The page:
The Arctic Gate facility, which has a capacity of 8.5 million tonnes per year, provides access for Russia’s Arctic-sourced crude to both European and Drilling for oil: Incentives on offer for exploration Asian markets. Gazprom Neft, under the gaze of Putin, loaded projects? Should we cut back on our its first tanker with crude from the exploration activities?” he asked. “On the Novoportovskoye field at the end of other hand, we need to make the necessary calculations, which the ministries of finance, May, allowing year-round shipments, and to help Moscow maintain its recordnatural resources, energy and economic high oil production. First discovered in development make for our companies.” 1964, the field’s distance from transport According to Wood Mackenzie research infrastructure meant development did there are signs of greater resilience among not commence until 2012, when pilot western oil firms, as they adapt to the low development by Gazprom Neft saw oil price environment. It says 56 companies deliveries commence by road transport. studied will achieve cash flow neutrality The company aims to produce 100 million at an average oil price of around US$50 tonnes of oil per year, or 2 million barrels a barrel Brent in 2016, underlining the per day (bpd), by 2020, helping keep industry’s “strong survival reflex”. “This Russian oil production at a post-Soviet is some achievement given the majority record of more than 10 million bpd. needed over US$90 a barrel in 2014,” Russia routinely contests the title of the says Tom Ellacott, senior vice president world’s top oil seller with Saudi Arabia of corporate research at Wood Mac. “A but is being tested with oil production growing list of companies will even be free declining fast at cash flow neutral mature fields. It below US$40 a means Russian barrel in 2016.” The companies need to company highlights Nonetheless, Moscow tap new regions, dramatically certainly predicts a longsuch as the Arctic tighter cash flow term future in the Arctic, and East Siberia, management across to sustain output, the board, although an area it sees as integral to even in the face this has come at a its economic and political of such a testing cost as deep cuts to wellbeing going forward economic and capital investment political climate. have damaged Moscow plans to growth prospects. increase oil production to 540 million The 56 companies covered in the research have cut 2016 E&P spend by 49% or $230 tonnes, or 10.8 million bpd, or more this year, from 534 million tonnes in 2015. billion relative to 2014 levels. As well as the Novoportovskoye field, This does not mean incentives will be other new, large greenfield projects are enough to drive forward Russia’s big expected to come onstream throughout Arctic plans. Until the political winds 2016, including Rosneft’s Suzun, shift and there is rapprochement with Lukoil’s Filanovsky and Messoyakha, the west, as well as a notable uptick in jointly developed by Gazprom Neft oil prices, it will remain extremely tough and Rosneft. Gas giant Gazprom, for Moscow to realise the extent of its which controls Gazprom Neft, said regional ambitions. Still, some progress the Novoportovskoye field - one of the in the field is being made. President Putin largest oil and gas condensate deposits in ceremoniously opened the Arctic Gate marine oil terminal in the Yamal peninsula the Yamal peninsula - would produce 6.3 million tonnes (126,000 bpd) of crude on May 25, for instance, a milestone in oil in 2018. Gazprom Neft estimates the roll-out of more port infrastructure.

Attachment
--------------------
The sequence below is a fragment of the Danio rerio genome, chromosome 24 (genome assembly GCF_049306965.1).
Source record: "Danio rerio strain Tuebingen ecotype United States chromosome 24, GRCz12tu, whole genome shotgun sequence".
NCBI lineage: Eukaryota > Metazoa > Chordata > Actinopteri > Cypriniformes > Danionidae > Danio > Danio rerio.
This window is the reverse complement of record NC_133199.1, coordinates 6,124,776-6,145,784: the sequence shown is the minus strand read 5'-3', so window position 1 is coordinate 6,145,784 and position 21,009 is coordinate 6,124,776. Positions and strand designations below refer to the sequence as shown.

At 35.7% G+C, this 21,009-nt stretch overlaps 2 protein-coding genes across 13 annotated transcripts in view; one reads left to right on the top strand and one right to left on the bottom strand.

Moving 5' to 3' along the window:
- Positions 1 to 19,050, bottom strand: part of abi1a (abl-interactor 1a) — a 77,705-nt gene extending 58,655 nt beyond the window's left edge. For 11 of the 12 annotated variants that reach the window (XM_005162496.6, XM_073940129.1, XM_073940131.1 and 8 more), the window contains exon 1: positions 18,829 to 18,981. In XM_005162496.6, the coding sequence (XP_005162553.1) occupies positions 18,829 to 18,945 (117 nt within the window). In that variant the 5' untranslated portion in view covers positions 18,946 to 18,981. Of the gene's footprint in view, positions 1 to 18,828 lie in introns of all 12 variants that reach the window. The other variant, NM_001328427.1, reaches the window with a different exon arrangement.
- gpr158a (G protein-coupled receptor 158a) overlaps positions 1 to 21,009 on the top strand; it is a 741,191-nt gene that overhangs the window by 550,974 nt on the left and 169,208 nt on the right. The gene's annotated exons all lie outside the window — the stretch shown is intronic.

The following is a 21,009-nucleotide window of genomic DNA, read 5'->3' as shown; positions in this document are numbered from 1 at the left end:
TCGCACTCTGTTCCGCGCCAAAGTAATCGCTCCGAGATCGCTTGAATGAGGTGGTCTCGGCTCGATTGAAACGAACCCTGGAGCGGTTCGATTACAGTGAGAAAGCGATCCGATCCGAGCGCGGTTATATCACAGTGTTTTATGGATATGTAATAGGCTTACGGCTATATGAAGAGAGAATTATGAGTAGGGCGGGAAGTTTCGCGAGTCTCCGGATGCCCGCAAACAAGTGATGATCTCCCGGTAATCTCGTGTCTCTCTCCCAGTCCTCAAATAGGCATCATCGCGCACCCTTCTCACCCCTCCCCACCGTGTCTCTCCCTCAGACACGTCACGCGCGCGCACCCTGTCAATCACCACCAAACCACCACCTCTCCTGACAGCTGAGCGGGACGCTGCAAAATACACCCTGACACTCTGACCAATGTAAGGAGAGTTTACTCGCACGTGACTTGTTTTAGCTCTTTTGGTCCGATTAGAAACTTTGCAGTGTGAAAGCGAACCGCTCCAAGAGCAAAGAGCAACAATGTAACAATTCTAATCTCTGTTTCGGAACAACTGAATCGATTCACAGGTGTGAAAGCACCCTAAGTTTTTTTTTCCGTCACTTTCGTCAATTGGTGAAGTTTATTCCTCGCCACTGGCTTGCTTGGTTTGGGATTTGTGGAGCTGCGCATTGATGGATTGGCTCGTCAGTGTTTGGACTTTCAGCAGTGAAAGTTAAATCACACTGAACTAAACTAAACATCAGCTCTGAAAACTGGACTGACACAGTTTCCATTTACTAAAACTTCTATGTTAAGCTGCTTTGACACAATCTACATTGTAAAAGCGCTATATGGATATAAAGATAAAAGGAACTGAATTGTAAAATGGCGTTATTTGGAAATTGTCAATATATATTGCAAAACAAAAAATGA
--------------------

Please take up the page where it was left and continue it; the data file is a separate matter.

the field’s oil reserves at more than 250 million tonnes of oil and gas condensate as well as more than 320 billion cubic metres of natural gas. The company’s head Alexander Dyukov said his firm has invested 186 billion roubles ($2.8 billion) in the field. Investments in the Novoportovskoye field, the Arctic Gate and other terminals, mean that Russia’s high northern coast is now exporting almost as much crude oil as Libya, highlighting the emerging significance of this region. Another terminal, Lukoil’s Varandey site, on the Barents Sea coast, began exporting crude in 2008; it has a capacity to handle 12 million tonnes of oil a year, about 240,000 bpd. Combined, all these terminals handled 230,000 bpd in the second quarter of 2016, according to Bloomberg, and the flow has almost doubled from 130,000 barrels as recently as January last year. It shows Russia means business. As well as new upstream oil and gas infrastructure, it is rolling out a whole series of other projects and investments to open up its Arctic territory, notably a huge fleet of ice breaker vessels. These are being lined up not only for work in the energy sector but also in realising the nation’s vision for the region in areas ranging from defence and security, to shipping and science. Russia’s Defense Ministry has also suggested building several gas storage sites across the Arctic to support Russian military bases in more remote areas. Defense Minister Sergei Shoigu said at a government meeting that the Ministry was building military bases in the Arctic on Sredny Island, the Franz Josef archipelago, the New Siberian Islands and Wrangel Island, underscoring a need for associated gas storage sites, according to Russian media outlet TASS. It also highlights the collaborative approach Russia is taking in order to meet the challenges of working under such challenging circumstances. Whether new financial incentives will help persuade others to take part in this Arctic push is another matter, but there’s no denying this is an area poised for more growth in the coming years. For now, Russia’s Arctic crude production represents just a fraction of national output, but this ratio will grow as the numbers keep rising, and as mature fields elsewhere in the country dry up. SUMMER 2016 07